Meta Is Fined $1.3 Billion for Facebook’s EU Privacy Violation

Meta Platforms has been hit with a record $1.3 billion fine for violating European Union rules that prohibit transferring the data of EU citizens to other countries. Ireland’s Data Protection Commission, the agency of record in the region in which Meta was sued, said that the tech giant continues to operate outside of compliance with the EU’s General Data Protection Regulation (GDPR) after a 2020 ruling by the bloc’s highest court found that Facebook user data was being shipped to America without adequate protection from U.S. spy agencies.

Meta says it will appeal the decision, adding that there will be “no immediate disruption to Facebook’s service in the Europe Union,” writes The New York Times. The EU’s ruling “shows how government policies are upending the borderless way that data has traditionally moved.”

It is “unclear if or when Meta will ever need to cordon off the data of Facebook users in Europe,” NYT says, noting that concurrent with the massive fine “European Union and American officials are negotiating a new data-sharing pact that would provide legal protections for Meta and scores of other companies to continue moving information between the United States and Europe — a pact that could nullify much of the European Union’s ruling.”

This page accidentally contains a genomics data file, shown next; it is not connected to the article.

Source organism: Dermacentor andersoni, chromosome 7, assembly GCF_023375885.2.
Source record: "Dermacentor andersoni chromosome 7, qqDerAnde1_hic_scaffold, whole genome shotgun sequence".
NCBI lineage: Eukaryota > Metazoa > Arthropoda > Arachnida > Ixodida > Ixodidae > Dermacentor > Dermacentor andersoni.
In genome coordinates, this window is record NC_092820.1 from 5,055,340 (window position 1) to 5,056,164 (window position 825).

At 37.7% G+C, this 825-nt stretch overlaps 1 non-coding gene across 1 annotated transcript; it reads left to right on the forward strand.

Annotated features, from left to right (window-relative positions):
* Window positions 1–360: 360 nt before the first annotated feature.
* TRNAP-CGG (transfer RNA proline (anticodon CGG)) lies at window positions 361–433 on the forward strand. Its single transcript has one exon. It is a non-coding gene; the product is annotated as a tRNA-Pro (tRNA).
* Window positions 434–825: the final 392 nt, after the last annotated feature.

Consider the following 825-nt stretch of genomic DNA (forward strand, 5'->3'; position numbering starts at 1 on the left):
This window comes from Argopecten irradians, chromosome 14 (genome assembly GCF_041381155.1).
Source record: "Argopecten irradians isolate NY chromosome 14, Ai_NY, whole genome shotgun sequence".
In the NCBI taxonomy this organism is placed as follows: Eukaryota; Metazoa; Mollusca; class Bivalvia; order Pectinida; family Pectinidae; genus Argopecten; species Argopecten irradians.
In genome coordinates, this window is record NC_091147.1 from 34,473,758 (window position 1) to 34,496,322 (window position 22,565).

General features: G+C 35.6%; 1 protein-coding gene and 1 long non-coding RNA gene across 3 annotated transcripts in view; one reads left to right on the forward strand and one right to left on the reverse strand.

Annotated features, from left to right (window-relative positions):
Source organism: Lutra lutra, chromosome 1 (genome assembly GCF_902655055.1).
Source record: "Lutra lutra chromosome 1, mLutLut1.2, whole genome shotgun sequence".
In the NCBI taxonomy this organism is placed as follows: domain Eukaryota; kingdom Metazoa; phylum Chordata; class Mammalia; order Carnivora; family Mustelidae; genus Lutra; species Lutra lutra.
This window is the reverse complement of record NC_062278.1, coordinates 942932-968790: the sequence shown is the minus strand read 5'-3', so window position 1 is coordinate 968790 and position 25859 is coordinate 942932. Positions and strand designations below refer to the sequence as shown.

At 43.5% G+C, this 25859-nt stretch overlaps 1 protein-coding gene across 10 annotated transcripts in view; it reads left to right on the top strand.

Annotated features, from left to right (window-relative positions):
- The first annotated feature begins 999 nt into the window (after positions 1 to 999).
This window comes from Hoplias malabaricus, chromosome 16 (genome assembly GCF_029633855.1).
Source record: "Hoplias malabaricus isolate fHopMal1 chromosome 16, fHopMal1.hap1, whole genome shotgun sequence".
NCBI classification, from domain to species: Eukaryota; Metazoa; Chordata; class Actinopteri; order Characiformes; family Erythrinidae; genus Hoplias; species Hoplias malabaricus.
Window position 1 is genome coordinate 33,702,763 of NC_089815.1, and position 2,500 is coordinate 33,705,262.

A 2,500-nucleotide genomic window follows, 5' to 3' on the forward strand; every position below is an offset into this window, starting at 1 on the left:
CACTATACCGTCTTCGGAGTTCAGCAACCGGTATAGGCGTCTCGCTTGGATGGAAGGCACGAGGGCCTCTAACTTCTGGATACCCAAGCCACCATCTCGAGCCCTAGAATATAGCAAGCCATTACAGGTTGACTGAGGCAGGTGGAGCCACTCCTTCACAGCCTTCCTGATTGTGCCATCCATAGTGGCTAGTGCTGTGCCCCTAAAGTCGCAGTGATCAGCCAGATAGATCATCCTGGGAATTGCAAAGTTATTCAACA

The ruling, which has “a grace period of at least five months before Meta needs to comply, applies only to Facebook and not to Instagram and WhatsApp, which Meta also owns,” according to NYT.

The record fine against Meta involves U.S. policies that permit intelligence agencies to intercept digital correspondence and other electronic communications originating abroad. Based on those policies, Austrian privacy activist Max Schrems in 2020 sued to invalidate the U.S.-EU Privacy Shield pact.

The Privacy Shield allowed social media companies, including Facebook and others “to move data between the two regions,” says NYT. The European Court of Justice sided with Schrems, opining that the risk of U.S. data appropriation violated the rights of European users.

“Unless U.S. surveillance laws get fixed, Meta will have to fundamentally restructure its systems,” Schrems said in a statement on Monday.

In Q1 Meta had close to $117 billion in global revenue, and CFO Susan Li said roughly 10 percent of the company’s total ad revenue was generated by Facebook ads delivered to users in E.U. countries.

CNBC says “the 1.2 billion euro punishment for Meta is the highest any company has ever been fined for breaching GDPR” and that “the previous largest fine was a 746 million euro charge for e-commerce giant Amazon for violating GDPR in 2021.”

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